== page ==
• So-phia so good; A lesson in Carbonara...

    Everyone remembers their first Sophia Loren film. I'll rephrase, most men remember their first Sophia Loren film. Whether it was alongside the great Mastroianni or directed by De Sica, you'd begin to realise that the fiery Neapolitan was equally versatile and hard to forget.

    Loren is not just an actress, she is a symbol of the Italian "je ne sais quoi" (although that's a French idiom).  Whilst she has her unforgettable demeanour and is nationally symbolic, she is also credited, by many, as the person that brought another Italian symbol to the wider world, Spaghetti alla Carbonara.

    It was whilst Loren was filming the classic 1960 film, "La Ciociara/Two Women" that she stumbled across the recipe. Departures magazine quote the famous story; 'Whilst filming in the mountains a few hours from Rome, the crew came upon a group of carbonai  (coal diggers) who offered to prepare the dish for them. The director, Vittorio De Sica, and Loren had second helpings, and she returned the next day to take notes as the men assembled the dish. (An accomplished home cook, Loren claims the recipe is verbatim. But while the results are first-rate, her rendition calls for cream—an addition most carbonara connoisseurs would not abide.)'

    Sophia Loren and Carbonara, two of Italy's finest...
    So what is the true history behind Italy's second favourite export (after Loren) and should we really be adding cream?

    Origin; Romans of Testaccio, carbonai and American GI's

    In it's most basic of  forms, it's not too hard to guess what goes into a good carbonara, a "proper" carbonara. Eggs, pancetta or guanciale, ground pepper and pecorino Romano.

    The Testaccio neighbourhood of Rome is credited with a dish called unto e uova (fat and eggs). This could be considered the first incarnation of carbonara. Importantly, the dish represents the peasant food of previous generations, bringing together pasta (in this case penne not spaghetti) and two other ingredients to make enough to last a whole meal as food was scarce.

    Whilst we know i carbonai gave Loren her first taste of the dish, documents show that a dish, very similar to unto e uova was popular as early as late 19th century being featured in mountainside restaurants near Rome. This area, geographically near the biggest congregation of coal diggers is the birthplace of the of many folklores about i carbonai within Italian history. The unto e uova in this case would be cooked using guanciale, a more flavoursome cut of fat.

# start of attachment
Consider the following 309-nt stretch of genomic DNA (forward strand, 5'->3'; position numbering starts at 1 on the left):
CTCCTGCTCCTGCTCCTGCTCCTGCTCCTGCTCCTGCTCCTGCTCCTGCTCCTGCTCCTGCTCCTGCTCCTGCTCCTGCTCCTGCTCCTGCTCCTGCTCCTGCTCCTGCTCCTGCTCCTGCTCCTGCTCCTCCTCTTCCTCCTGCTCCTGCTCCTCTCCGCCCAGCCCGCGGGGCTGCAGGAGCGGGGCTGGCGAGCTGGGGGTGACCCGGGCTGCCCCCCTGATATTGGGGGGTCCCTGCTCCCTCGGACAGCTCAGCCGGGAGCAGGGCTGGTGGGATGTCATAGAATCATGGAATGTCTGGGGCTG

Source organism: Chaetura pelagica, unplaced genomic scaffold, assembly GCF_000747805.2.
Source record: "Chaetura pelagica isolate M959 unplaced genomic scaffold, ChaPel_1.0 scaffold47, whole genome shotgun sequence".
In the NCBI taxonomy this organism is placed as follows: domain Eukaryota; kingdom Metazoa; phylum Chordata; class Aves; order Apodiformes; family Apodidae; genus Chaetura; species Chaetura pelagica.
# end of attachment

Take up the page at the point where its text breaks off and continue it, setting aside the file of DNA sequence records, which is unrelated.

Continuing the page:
But one of my 'favourite' tales about la carbonara involves the American GI's in ally occupied Italy. Apparently, they brandished their rations of bacon and eggs to a neighbourhood, in return, instead of receiving a lynching, the neighbourhood got together and prepared the ingredients with a little of the local cheese, giving the American GI's and townspeople a recipe which has become the dish we have today. Yet no one can describe where they got the name of the dish from... 

    To cream or not to cream, that is the question?

    The basic answer is no. Cream deserves as much place in a carbonara as pets in clothes; it may seem like a good idea but after a minute you know, something, somewhere, isn't quite right.

    Cream was considered very much a luxury ingredient in the late 19th Century. If the story of i carbonai bares any truth, then packing ingredients to last weeks at a time, cream would have been the worst choice to take into the mountains as well. Cream in carbonara seems to have been included because most cooks wouldn't have been used to using the pasta's own cooking water to thicken the sauce; the sauce that most carbonara fans actually love. Maybe it's appearance of a creamy texture and glossy velour inspired some chefs to use it, and then proclaim that's the way to do it, but historically, there is no indication in it's evolution from unto e uova to creating la carbonara. (And you've guessed it, but my friend, yes her, Nigella, loves to douse the dish in "double cream" "white wine" and "nutmeg". Heaven forbid she did an Italian cookbook... or TV series...)

    "Un matrimonio Italiano/Marriage Italian Style" was my first Sophia Loren film. Forever repeated on a local Neapolitan TV station it tells a complicated story of infedelity, betrayal, marriage, and illegal children. My first ever carbonara was at Cichetto in Rome when I was six; salty, creamy and coated in pepper, a masterpiece if any, of Italian cuisine. Sophia Loren to Italian cinema is the carbonara to Italian cooking. Loved by everyone, known everywhere in the world. 

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